As the poet Maggie Smith reminds us, “the world / is at least half terrible.” And to have a blog devoted to happiness and beauty, my happy, lovely train, it’s important to dwell on the terrible–and yes, the beauty in that, as well.
I’ve been dwelling on this image of three women, punished for witchcraft in provincial China in 1922. They are locked in a cangue, a door-sized yoke. They are poor, dressed in patched skirts, and they wear scarves to cover their hair. They may be shackled–it’s hard to say–as they hold their hands folded, pressed against their bodies. One woman’s feet are bound. They probably have been beaten. But one woman is looking up, something of a defiant side-eye, as she appears to be studying someone beyond the camera. It’s hard not to imagine a crowd of villagers behind the camera, and so I assume their position. I am with the crowd. Always. To pretend otherwise, well, that’s a pretty comfort, isn’t it?
And from this image, I’m drafting a play. It’s of this moment captured in the photograph, but the play isn’t an attempt to retrieve these women, explore this terrible practice, impose some narrative on something that is beyond me: this culture, these women, this past, this history, all irretrievable. And of course, it remains close. The defiantly staring woman is probably the age of my maternal grandmother. Of course, it remains close. This mob fear, mob power, mob righteousness: aren’t we pulsing with it?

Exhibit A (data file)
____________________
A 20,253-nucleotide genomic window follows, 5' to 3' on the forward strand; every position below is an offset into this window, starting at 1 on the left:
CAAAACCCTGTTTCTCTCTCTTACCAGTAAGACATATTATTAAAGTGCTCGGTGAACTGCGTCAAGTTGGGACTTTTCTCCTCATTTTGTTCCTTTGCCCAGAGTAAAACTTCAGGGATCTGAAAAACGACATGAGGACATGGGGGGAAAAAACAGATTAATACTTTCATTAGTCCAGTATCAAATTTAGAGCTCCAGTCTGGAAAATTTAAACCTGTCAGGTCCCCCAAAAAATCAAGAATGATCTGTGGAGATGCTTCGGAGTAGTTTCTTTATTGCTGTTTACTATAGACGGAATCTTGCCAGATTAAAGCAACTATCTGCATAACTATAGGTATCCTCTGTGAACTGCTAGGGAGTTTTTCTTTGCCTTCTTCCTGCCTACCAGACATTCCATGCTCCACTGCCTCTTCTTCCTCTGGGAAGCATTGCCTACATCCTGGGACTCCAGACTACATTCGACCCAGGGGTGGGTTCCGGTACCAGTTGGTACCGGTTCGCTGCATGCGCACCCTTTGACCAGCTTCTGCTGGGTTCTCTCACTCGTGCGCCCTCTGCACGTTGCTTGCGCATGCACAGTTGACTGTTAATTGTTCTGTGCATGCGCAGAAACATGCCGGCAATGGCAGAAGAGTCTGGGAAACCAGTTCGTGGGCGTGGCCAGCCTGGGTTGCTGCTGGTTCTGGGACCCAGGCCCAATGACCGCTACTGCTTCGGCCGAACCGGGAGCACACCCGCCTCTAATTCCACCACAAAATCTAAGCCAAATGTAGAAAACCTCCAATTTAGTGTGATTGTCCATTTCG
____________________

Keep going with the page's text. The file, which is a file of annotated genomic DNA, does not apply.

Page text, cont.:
I think of Vladimir’s aching line in Waiting for Godot, “Was I sleeping, while the others suffered?” Writing a play, writing a poem, writing a line, that seems to be something of an answer, a scribbling about what I shall say of today.